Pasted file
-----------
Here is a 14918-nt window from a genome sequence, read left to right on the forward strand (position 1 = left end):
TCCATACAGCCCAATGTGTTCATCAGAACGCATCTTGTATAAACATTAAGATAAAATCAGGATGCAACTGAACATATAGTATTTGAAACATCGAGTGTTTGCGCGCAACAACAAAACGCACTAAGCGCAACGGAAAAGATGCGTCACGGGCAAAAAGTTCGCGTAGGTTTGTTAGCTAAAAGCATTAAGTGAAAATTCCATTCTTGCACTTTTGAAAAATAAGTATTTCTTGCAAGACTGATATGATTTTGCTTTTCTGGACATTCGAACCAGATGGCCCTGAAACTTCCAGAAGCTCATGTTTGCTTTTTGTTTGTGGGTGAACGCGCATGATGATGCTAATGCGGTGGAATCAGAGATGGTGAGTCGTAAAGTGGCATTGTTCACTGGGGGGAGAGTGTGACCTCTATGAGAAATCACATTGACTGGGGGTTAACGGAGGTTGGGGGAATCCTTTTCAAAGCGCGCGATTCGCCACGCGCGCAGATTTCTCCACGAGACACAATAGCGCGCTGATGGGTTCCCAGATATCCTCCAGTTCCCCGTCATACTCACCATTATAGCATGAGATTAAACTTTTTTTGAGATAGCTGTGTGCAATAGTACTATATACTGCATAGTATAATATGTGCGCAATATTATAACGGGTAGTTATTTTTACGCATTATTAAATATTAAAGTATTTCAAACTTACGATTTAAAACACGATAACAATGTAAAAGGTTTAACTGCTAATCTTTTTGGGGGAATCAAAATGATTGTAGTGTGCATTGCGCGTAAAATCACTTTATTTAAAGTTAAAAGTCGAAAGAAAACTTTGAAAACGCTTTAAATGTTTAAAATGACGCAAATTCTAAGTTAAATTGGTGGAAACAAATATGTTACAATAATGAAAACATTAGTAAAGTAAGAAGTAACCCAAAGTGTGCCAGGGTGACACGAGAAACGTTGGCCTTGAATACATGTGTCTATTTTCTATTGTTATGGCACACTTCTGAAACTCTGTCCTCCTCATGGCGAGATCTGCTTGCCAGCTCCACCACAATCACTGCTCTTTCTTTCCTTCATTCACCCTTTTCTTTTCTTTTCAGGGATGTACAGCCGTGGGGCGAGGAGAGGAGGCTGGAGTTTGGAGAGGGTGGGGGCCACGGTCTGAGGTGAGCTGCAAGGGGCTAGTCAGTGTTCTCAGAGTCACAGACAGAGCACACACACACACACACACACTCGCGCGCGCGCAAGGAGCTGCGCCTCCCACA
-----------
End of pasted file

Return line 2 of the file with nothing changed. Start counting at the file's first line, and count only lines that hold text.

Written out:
TCCATACAGCCCAATGTGTTCATCAGAACGCATCTTGTATAAACATTAAGATAAAATCAGGATGCAACTGAACATATAGTATTTGAAACATCGAGTGTTTGCGCGCAACAACAAAACGCACTAAGCGCAACGGAAAAGATGCGTCACGGGCAAAAAGTTCGCGTAGGTTTGTTAGCTAAAAGCATTAAGTGAAAATTCCATTCTTGCACTTTTGAAAAATAAGTATTTCTTGCAAGACTGATATGATTTTGCTTTTCTGGACATTCGAACCAGATGGCCCTGAAACTTCCAGAAGCTCATGTTTGCTTTTTGTTTGTGGGTGAACGCGCATGATGATGCTAATGCGGTGGAATCAGAGATGGTGAGTCGTAAAGTGGCATTGTTCACTGGGGGGAGAGTGTGACCTCTATGAGAAATCACATTGACTGGGGGTTAACGGAGGTTGGGGGAATCCTTTTCAAAGCGCGCGATTCGCCACGCGCGCAGATTTCTCCACGAGACACAATAGCGCGCTGATGGGTTCCCAGATATCCTCCAGTTCCCCGTCATACTCACCATTATAGCATGAGATTAAACTTTTTTTGAGATAGCTGTGTGCAATAGTACTATATACTGCATAGTATAATATGTGCGCAATATTATAACGGGTAGTTATTTTTACGCATTATTAAATATTAAAGTATTTCAAACTTACGATTTAAAACACGATAACAATGTAAAAGGTTTAACTGCTAATCTTTTTGGGGGAATCAAAATGATTGTAGTGTGCATTGCGCGTAAAATCACTTTATTTAAAGTTAAAAGTCGAAAGAAAACTTTGAAAACGCTTTAAATGTTTAAAATGACGCAAATTCTAAGTTAAATTGGTGGAAACAAATATGTTACAATAATGAAAACATTAGTAAAGTAAGAAGTAACCCAAAGTGTGCCAGGGTGACACGAGAAACGTTGGCCTTGAATACATGTGTCTATTTTCTATTGTTATGGCACACTTCTGAAACTCTGTCCTCCTCATGGCGAGATCTGCTTGCCAGCTCCACCACAATCACTGCTCTTTCTTTCCTTCATTCACCCTTTTCTTTTCTTTTCAGGGATGTACAGCCGTGGGGCGAGGAGAGGAGGCTGGAGTTTGGAGAGGGTGGGGGCCACGGTCTGAGGTGAGCTGCAAGGGGCTAGTCAGTGTTCTCAGAGTCACAGACAGAGCACACACACACACACACACACTCGCGCGCGCGCAAGGAGCTGCGCCTCCCACA